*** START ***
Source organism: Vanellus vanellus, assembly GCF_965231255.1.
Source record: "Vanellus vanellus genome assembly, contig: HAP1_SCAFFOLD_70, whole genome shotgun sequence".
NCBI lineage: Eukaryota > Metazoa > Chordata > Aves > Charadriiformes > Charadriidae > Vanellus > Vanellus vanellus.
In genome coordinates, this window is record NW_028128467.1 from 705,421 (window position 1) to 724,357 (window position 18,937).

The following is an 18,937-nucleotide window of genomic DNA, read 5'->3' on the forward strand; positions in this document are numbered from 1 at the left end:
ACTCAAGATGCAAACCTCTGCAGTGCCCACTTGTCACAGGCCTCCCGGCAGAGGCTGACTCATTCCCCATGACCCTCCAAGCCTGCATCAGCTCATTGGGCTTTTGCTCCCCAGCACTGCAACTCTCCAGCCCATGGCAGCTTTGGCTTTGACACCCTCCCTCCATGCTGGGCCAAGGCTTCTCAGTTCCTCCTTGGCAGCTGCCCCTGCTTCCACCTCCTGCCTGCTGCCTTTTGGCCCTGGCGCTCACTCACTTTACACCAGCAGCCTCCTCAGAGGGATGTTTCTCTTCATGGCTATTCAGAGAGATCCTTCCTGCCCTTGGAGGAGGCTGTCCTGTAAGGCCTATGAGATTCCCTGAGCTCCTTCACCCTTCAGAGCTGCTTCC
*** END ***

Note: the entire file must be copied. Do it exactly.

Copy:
Source organism: Vanellus vanellus, assembly GCF_965231255.1.
Source record: "Vanellus vanellus genome assembly, contig: HAP1_SCAFFOLD_70, whole genome shotgun sequence".
NCBI lineage: Eukaryota > Metazoa > Chordata > Aves > Charadriiformes > Charadriidae > Vanellus > Vanellus vanellus.
In genome coordinates, this window is record NW_028128467.1 from 705,421 (window position 1) to 724,357 (window position 18,937).

The following is an 18,937-nucleotide window of genomic DNA, read 5'->3' on the forward strand; positions in this document are numbered from 1 at the left end:
ACTCAAGATGCAAACCTCTGCAGTGCCCACTTGTCACAGGCCTCCCGGCAGAGGCTGACTCATTCCCCATGACCCTCCAAGCCTGCATCAGCTCATTGGGCTTTTGCTCCCCAGCACTGCAACTCTCCAGCCCATGGCAGCTTTGGCTTTGACACCCTCCCTCCATGCTGGGCCAAGGCTTCTCAGTTCCTCCTTGGCAGCTGCCCCTGCTTCCACCTCCTGCCTGCTGCCTTTTGGCCCTGGCGCTCACTCACTTTACACCAGCAGCCTCCTCAGAGGGATGTTTCTCTTCATGGCTATTCAGAGAGATCCTTCCTGCCCTTGGAGGAGGCTGTCCTGTAAGGCCTATGAGATTCCCTGAGCTCCTTCACCCTTCAGAGCTGCTTCC